I’m mentioning my history with NaNo because the other day I saw a Facebook status which upset me. It was a memory of one of my status from 2014. I was working on a story in which Darcy was to inherit Longbourn and Lady Catherine’s rector. Essentially, he was Mr. Collins. How would Elizabeth react? About 20,000 words into it, I realized this should just be an original story. I had already started writing the story before November began, so I realized that within a few days of the month. I spent the remainder of the month working on that story and changed all the names and tried to make it not like Pride and Prejudice. Then November ended and I froze. The almost completed manuscript is still on my hard drive.

I didn’t stop there though. I did turn my attention to other things but for the last four years, I have dusted off that manuscript every few months. I’ve sent it to beta readers and asked if it should really be an original. I’ve even thought that I could do both–make an original and keep the premise of Darcy in Collins’ place and write two different stories. In 2016, I came up with a series theme focusing on one real-life event from the Regency era per book. I had a few other non-JAFF stories that would work perfectly in the series. However, I had the most words on this story and it would have been the last one in the series. So I started on what was supposed to be Book One. Last year, I realized that book is really a prequel and they don’t do well until the rest of the series is out. I abandoned that story. Earlier this year, I realized that I should just round out the books and make it the full Regency. I started on the new Book One of the series and gave everything new titles. The Baronet’s Heart is now Tempting Scandal. I began posting but then got caught up with other things.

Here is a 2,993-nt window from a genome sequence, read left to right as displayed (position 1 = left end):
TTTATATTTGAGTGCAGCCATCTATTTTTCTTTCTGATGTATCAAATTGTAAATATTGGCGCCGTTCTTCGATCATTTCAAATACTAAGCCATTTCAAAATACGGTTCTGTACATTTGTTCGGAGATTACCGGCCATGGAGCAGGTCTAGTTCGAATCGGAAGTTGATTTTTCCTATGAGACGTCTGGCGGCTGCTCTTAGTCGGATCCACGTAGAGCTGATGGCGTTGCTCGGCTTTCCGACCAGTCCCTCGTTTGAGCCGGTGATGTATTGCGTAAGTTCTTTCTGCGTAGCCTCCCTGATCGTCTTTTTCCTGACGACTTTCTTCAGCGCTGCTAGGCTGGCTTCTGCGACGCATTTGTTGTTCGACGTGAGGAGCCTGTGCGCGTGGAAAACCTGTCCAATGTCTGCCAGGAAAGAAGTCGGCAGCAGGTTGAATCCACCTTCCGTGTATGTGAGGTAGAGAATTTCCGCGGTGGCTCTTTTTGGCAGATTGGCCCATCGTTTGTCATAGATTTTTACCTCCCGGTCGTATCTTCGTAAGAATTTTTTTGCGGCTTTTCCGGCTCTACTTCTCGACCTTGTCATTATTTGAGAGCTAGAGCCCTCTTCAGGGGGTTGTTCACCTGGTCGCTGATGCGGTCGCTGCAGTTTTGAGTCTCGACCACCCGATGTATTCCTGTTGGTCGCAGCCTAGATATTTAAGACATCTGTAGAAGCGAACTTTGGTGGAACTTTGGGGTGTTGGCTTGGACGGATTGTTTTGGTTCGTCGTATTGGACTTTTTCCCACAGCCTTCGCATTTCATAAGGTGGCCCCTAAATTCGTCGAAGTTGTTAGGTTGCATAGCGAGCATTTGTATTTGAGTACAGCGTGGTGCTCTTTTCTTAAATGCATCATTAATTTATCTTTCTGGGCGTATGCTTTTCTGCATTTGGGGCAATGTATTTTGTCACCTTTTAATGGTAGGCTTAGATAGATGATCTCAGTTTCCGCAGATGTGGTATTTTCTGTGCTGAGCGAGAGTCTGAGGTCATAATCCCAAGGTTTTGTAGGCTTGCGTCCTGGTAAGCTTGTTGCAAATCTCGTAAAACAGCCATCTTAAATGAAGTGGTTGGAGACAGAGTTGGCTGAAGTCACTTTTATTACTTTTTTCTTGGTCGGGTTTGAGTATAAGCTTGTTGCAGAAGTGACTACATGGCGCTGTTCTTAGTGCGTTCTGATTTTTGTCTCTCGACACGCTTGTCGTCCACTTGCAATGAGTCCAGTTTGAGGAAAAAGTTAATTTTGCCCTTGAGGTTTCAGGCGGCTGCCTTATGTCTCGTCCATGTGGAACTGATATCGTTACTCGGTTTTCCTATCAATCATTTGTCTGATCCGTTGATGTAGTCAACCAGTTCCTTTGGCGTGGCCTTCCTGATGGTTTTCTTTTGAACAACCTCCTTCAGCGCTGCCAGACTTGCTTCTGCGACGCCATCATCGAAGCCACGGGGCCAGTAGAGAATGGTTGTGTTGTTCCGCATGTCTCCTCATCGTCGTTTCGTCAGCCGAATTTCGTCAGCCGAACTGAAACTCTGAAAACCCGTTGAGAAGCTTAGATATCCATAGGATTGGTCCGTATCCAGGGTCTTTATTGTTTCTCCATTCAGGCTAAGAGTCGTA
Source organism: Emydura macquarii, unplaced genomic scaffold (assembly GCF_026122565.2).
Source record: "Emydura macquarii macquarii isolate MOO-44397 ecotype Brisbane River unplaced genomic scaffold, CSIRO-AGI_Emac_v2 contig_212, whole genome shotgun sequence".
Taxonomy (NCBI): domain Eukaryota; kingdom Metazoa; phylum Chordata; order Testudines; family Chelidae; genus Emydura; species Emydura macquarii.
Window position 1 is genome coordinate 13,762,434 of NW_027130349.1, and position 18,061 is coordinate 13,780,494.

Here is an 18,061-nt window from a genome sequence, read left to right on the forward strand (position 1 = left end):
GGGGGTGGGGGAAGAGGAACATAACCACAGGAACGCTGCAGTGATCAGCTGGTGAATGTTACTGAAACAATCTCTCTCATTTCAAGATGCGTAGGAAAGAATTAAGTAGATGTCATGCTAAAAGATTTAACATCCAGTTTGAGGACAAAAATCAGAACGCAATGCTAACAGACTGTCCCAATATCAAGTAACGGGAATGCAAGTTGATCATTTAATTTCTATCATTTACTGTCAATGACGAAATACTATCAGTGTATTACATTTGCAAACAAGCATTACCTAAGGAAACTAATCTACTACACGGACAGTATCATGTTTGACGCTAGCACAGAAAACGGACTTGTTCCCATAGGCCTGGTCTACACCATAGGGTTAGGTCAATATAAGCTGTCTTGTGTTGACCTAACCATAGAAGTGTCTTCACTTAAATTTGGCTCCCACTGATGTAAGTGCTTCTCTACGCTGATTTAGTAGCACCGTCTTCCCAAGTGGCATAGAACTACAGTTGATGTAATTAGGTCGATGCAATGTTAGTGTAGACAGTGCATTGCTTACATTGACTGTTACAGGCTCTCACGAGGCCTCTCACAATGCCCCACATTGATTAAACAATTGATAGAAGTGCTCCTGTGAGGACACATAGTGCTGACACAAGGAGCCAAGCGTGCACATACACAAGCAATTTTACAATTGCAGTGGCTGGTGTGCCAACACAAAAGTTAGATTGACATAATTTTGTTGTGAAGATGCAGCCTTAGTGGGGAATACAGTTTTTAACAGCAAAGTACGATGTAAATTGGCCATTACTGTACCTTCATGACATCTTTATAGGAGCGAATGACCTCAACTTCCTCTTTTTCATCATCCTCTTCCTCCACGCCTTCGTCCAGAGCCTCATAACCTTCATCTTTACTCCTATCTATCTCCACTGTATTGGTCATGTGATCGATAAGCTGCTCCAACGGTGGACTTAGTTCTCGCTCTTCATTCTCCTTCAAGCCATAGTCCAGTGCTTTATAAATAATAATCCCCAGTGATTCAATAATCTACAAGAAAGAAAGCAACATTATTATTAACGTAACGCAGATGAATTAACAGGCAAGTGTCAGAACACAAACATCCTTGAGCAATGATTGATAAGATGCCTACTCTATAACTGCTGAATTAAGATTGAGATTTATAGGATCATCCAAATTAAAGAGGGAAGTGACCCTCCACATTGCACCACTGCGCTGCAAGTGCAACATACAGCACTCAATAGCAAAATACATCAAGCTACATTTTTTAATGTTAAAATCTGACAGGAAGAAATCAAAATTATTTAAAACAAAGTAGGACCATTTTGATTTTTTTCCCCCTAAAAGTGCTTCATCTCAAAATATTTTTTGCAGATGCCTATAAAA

Can you see why I’m disappointed in myself? So much start and stop. So little progress. But is it really? I have learned a lot about myself, writing, my goals and so much more during each of these stops.

Oh, there’s more that I could be disappointed about. Things never go according to plan. I’m working on 2019 goals right now and know I won’t reach half of them. Sigh. However, this pic has reminded me that forward is forward and looking back at my supposed “failings” doesn’t help a thing!

When is a time you had to focus on just moving forward and not worrying about the timing? Or is there something in your life right now that this could apply to? Oh, and in case you were curious, my goal this November is to write at least 500 words every day! I did miss one, but instead of despairing I just said, “The whole point is to learn to do better and be more consistent. I will make mistakes at the beginning, but hopefully, by the end of the month I will be doing better.” That’s MAJOR progress for me, a perfectionist in recovery!